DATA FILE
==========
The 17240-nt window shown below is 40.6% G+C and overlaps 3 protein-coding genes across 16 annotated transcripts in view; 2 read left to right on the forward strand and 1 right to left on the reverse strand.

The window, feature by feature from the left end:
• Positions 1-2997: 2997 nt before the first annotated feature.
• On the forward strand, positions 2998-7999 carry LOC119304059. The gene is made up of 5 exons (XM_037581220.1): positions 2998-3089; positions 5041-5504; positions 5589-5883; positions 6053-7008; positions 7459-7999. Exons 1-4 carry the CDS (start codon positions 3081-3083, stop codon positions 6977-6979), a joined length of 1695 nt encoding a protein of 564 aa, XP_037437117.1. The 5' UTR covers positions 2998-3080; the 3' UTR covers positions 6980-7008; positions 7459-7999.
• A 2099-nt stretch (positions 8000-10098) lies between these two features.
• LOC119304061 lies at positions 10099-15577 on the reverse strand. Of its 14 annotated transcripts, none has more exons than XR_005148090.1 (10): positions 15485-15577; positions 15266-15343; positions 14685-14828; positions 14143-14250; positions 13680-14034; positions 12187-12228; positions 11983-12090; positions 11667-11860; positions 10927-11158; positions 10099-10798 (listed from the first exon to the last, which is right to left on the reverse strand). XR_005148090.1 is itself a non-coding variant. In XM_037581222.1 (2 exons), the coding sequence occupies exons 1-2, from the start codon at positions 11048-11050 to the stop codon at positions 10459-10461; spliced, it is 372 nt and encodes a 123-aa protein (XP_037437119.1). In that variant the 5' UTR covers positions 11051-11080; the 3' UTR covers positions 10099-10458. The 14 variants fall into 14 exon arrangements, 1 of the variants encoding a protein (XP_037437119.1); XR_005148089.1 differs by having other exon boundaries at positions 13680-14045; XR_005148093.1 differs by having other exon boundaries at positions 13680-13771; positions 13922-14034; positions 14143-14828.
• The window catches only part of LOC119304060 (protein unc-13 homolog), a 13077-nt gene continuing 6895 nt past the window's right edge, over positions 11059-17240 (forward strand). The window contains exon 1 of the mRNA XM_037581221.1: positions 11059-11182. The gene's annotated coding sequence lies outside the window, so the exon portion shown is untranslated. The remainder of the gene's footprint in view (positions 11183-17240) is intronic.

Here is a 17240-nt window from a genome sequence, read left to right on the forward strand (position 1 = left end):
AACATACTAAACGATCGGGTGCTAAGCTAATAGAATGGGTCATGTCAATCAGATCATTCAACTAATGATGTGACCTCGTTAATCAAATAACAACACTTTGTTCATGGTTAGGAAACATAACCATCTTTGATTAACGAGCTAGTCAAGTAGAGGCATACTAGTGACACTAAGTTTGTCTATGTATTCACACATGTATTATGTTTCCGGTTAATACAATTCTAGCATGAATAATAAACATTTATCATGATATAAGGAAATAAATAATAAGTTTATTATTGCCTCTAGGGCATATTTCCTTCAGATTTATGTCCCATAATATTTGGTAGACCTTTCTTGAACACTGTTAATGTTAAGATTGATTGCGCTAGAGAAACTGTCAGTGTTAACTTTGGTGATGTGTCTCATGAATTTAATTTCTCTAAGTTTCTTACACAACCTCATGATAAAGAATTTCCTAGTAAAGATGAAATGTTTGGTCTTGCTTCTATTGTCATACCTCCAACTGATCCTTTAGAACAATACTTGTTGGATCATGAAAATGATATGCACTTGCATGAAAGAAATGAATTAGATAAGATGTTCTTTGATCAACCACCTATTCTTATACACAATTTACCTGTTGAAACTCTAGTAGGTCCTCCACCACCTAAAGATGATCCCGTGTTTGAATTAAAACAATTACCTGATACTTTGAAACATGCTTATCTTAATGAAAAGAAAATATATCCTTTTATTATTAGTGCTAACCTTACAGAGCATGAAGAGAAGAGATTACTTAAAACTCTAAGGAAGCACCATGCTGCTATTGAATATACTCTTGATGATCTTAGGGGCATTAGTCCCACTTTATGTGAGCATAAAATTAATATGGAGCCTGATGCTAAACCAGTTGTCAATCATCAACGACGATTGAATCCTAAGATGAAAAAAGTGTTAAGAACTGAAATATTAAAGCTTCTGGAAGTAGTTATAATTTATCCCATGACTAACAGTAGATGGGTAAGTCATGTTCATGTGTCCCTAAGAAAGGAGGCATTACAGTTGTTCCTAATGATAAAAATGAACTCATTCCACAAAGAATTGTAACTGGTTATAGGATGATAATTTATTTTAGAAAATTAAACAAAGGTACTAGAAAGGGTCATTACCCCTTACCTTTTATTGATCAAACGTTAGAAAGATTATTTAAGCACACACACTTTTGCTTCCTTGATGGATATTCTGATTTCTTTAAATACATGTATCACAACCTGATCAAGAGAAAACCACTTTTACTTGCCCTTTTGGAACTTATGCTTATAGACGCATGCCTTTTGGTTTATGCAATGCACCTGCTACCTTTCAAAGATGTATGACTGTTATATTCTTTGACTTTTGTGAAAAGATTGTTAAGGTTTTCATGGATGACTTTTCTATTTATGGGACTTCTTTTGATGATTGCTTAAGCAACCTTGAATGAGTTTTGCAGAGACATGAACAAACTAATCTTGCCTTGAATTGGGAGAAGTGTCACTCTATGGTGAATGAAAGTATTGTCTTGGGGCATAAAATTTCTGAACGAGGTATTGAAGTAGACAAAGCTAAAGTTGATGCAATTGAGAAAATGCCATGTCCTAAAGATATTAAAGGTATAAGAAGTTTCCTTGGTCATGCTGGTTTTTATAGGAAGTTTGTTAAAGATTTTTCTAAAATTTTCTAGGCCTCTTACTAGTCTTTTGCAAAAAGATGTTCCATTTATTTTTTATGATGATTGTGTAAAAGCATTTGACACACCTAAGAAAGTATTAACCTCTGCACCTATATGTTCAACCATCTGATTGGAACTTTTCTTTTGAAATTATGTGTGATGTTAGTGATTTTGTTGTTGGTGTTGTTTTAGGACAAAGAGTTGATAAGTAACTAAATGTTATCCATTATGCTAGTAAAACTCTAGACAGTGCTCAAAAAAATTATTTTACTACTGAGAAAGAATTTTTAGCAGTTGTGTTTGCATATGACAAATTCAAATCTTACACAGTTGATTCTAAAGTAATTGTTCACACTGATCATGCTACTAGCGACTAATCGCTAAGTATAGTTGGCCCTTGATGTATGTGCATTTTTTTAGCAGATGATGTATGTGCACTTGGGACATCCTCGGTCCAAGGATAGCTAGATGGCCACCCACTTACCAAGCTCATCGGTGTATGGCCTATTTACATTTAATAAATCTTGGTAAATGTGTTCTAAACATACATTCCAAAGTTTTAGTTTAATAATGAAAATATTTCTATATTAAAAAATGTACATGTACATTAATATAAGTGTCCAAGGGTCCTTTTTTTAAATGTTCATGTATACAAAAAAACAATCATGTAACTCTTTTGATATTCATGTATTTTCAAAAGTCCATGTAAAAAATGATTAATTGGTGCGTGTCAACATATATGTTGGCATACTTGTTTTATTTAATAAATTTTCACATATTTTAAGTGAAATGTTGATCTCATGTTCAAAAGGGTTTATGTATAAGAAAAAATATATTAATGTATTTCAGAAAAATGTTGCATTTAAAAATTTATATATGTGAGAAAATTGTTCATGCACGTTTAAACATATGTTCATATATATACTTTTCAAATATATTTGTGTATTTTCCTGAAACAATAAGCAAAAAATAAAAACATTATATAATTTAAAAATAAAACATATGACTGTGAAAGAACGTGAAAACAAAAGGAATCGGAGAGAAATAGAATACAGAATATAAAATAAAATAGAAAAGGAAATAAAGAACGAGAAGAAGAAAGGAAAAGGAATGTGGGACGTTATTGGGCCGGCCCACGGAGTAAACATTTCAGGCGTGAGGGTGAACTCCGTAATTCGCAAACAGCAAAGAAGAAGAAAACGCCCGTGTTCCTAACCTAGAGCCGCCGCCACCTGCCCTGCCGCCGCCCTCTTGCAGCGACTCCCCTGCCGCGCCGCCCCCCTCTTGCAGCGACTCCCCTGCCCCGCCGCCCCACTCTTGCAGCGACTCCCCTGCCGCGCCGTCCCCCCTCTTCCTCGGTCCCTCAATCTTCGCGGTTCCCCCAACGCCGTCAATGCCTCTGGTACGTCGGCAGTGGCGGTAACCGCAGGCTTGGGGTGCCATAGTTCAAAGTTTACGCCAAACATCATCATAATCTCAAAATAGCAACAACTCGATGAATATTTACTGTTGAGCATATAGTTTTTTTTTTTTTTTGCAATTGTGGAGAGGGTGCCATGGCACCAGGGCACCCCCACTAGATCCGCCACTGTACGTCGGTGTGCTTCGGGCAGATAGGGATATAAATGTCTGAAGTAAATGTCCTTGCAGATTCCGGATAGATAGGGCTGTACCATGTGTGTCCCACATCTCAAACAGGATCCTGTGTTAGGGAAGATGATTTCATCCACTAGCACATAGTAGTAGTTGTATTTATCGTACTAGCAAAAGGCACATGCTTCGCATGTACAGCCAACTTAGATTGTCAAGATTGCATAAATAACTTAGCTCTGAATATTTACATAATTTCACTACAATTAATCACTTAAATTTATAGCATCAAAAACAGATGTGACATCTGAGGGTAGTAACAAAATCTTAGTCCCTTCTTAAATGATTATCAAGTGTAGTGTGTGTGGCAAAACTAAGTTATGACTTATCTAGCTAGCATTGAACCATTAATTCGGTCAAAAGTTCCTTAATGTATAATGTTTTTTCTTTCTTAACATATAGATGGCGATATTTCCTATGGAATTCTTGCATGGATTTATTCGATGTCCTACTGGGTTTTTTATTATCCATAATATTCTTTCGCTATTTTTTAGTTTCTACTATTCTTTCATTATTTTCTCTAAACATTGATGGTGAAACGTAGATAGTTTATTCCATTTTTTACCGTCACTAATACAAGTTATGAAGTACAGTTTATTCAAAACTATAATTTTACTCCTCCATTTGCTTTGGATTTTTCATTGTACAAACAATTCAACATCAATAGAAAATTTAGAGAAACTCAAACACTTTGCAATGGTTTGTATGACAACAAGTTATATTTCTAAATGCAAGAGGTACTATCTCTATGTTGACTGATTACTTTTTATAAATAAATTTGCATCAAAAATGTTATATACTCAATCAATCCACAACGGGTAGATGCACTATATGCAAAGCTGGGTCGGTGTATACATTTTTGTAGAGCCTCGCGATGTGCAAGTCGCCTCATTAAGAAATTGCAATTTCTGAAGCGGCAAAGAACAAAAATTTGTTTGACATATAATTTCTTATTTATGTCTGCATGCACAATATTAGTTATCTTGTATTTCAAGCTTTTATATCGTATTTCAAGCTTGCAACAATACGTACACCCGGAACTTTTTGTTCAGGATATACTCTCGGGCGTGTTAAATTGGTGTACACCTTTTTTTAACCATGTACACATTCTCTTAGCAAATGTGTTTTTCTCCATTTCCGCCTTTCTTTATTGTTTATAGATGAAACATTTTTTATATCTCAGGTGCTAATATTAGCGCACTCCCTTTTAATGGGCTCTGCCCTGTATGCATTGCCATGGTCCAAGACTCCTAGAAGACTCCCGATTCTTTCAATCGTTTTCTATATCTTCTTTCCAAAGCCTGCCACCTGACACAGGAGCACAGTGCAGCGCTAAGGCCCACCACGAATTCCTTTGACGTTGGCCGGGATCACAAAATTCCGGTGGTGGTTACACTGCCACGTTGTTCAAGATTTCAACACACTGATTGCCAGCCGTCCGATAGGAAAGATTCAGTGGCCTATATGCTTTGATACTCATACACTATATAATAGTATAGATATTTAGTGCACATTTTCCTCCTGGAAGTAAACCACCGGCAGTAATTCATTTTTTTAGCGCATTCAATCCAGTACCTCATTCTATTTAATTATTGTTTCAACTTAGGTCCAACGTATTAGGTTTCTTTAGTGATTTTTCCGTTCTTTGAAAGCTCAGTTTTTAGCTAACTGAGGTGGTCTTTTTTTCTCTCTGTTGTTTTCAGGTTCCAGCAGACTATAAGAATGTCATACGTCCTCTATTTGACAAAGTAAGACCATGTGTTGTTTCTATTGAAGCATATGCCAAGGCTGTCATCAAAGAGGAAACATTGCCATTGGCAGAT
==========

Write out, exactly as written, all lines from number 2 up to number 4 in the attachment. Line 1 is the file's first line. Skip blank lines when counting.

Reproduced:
The window, feature by feature from the left end:
• Positions 1-2997: 2997 nt before the first annotated feature.
• On the forward strand, positions 2998-7999 carry LOC119304059. The gene is made up of 5 exons (XM_037581220.1): positions 2998-3089; positions 5041-5504; positions 5589-5883; positions 6053-7008; positions 7459-7999. Exons 1-4 carry the CDS (start codon positions 3081-3083, stop codon positions 6977-6979), a joined length of 1695 nt encoding a protein of 564 aa, XP_037437117.1. The 5' UTR covers positions 2998-3080; the 3' UTR covers positions 6980-7008; positions 7459-7999.